Fiction over 40,000 words that displays speculative elements. See above sections for editorial preferences regarding content.
Send a formal query letter and the first 5,000 words to Editor Eileen Wiedbrauk at submissions[at]worldweaverpress.com, subject line “Novel Query, [title of your novel].”
There are many brilliant websites and blogs about writing query letters to agents and editors; we will not repeat their advice here. Instead, we suggest you visit Query Shark, Book Ends LLC, Pub Rants and any of the other great such resources which they recommend.
Please include in your query letter:
- Pitch us the story. This is not the time to talk about its themes or inception; if you have a publishing history do not list more than the handful of accomplishments you’re the proudest of, we don’t need your entire résumé — check out those brilliant query writing websites listed above for more info on what we mean by “pitch.”
- An approximate word count for the novel rounded to the nearest thousand.
- Your best approximation of the genre of the novel.
- Sign the letter with your real name (not a pen name). You can use a pseudonym for the byline, but we need to know who’s legally offering us the project.
- If you know us via Twitter, include your @Name.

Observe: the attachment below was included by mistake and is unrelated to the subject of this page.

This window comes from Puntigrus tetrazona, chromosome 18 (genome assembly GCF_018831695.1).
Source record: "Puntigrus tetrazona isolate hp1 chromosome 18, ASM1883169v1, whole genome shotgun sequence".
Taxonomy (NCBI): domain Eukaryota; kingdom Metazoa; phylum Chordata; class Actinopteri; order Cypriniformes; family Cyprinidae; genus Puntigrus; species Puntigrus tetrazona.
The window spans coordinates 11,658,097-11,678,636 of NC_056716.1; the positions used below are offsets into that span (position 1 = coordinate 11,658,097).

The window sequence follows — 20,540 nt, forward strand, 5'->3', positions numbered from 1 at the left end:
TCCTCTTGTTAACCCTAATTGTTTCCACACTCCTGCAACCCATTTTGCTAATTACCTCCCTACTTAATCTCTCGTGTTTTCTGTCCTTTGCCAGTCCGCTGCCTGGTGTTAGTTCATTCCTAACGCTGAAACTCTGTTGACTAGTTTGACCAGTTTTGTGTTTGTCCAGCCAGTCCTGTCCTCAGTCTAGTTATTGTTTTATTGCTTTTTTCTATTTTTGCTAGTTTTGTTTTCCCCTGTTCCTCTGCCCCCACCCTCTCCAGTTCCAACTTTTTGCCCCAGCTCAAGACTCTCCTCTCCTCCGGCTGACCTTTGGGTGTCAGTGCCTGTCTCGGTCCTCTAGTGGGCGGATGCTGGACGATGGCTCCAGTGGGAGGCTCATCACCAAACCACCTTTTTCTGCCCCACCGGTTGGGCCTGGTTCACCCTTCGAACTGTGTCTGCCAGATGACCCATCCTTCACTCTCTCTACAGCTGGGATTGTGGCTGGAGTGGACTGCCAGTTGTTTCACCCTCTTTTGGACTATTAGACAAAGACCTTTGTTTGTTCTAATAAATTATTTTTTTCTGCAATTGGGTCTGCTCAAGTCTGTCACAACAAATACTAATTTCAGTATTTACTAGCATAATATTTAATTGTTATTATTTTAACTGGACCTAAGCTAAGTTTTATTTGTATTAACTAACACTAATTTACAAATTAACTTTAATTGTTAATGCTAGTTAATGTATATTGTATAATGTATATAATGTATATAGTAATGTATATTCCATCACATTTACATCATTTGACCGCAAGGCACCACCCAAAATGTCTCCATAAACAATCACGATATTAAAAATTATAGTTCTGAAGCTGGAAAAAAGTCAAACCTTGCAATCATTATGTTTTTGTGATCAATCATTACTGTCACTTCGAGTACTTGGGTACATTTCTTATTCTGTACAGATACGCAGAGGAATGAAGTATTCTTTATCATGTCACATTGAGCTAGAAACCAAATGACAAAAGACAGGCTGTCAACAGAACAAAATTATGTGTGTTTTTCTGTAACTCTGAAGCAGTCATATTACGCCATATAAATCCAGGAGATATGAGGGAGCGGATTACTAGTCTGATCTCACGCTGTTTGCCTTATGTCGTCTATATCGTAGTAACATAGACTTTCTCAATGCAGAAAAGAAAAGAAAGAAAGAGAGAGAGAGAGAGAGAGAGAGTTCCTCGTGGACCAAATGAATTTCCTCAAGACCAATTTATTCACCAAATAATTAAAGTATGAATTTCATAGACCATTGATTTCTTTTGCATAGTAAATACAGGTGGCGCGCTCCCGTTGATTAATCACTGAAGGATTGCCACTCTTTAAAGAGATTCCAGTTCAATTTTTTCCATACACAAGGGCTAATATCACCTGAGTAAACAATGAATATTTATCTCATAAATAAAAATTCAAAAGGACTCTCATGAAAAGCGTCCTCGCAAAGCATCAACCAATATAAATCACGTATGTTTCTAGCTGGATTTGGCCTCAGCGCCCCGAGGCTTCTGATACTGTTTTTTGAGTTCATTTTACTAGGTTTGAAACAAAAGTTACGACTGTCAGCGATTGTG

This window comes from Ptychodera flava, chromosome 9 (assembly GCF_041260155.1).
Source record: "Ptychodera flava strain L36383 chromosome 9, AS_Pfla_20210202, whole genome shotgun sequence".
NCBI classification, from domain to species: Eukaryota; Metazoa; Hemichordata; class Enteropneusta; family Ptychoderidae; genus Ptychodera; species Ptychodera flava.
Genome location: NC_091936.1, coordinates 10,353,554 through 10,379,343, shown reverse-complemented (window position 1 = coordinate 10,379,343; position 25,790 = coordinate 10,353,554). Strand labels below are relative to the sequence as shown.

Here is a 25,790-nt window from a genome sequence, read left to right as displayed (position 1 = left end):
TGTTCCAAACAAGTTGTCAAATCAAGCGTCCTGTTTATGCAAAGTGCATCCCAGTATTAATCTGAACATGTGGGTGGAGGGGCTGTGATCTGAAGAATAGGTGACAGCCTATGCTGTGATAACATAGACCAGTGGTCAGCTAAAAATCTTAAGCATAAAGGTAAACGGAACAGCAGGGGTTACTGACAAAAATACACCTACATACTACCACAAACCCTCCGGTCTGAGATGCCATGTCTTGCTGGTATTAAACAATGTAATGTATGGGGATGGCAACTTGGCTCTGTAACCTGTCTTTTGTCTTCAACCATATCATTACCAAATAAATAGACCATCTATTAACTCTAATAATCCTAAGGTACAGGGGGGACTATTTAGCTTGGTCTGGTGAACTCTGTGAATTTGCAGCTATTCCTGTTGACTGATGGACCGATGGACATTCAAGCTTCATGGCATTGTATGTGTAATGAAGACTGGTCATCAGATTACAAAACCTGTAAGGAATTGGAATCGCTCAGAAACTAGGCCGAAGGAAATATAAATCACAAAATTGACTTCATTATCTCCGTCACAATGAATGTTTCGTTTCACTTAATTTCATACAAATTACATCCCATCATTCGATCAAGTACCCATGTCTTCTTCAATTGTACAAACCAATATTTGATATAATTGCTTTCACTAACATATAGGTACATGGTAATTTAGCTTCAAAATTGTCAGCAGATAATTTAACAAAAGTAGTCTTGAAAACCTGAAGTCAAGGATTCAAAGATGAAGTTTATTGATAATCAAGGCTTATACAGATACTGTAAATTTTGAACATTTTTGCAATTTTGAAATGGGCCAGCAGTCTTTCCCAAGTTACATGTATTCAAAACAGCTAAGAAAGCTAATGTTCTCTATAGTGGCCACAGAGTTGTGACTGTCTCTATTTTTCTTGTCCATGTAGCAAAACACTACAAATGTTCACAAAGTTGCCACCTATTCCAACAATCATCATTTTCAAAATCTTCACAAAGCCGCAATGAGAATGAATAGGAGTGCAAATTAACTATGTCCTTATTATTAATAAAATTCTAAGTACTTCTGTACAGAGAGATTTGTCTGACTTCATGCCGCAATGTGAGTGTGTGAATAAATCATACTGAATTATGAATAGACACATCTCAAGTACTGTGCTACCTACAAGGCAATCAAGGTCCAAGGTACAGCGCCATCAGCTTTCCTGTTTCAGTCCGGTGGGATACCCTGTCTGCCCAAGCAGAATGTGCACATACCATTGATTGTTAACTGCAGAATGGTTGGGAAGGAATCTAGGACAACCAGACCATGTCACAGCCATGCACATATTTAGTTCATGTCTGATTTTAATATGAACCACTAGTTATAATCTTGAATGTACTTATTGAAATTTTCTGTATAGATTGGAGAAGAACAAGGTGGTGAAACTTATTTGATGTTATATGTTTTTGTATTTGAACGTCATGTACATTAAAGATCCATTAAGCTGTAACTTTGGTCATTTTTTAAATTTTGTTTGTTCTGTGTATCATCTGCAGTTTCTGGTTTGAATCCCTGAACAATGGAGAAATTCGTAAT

Both query and first 5,000 words should be included in the body of the email. WE WILL NOT OPEN ATTACHMENTS in query letters. All submissions bearing attachments will be returned unopened.
Why do we want a query and the first 5,000 words (or only the first 5,000 words, depending on how you think of it)? The query should possess your idea for the novel. This is the chance to hook us and give us enough of the novel to make us interested in the premise — think of it as containing the 1-2 paragraphs on the back of the book. Those paragraphs often decide whether you, the reader, take the book to the cash register or put it back on the shelf — the same thing happens with editors and query letters. We use the query letter to judge whether or not we’re interested in your project — is the premise interesting? is it the right fit for World Weaver? do we have an editor who wants to work on this project? We use the first 5,000 words not to judge your story but to see if your writing is at (or near) a publishable quality. If word 5,000 falls in the middle of a sentence, go ahead and give us the rest of the sentence.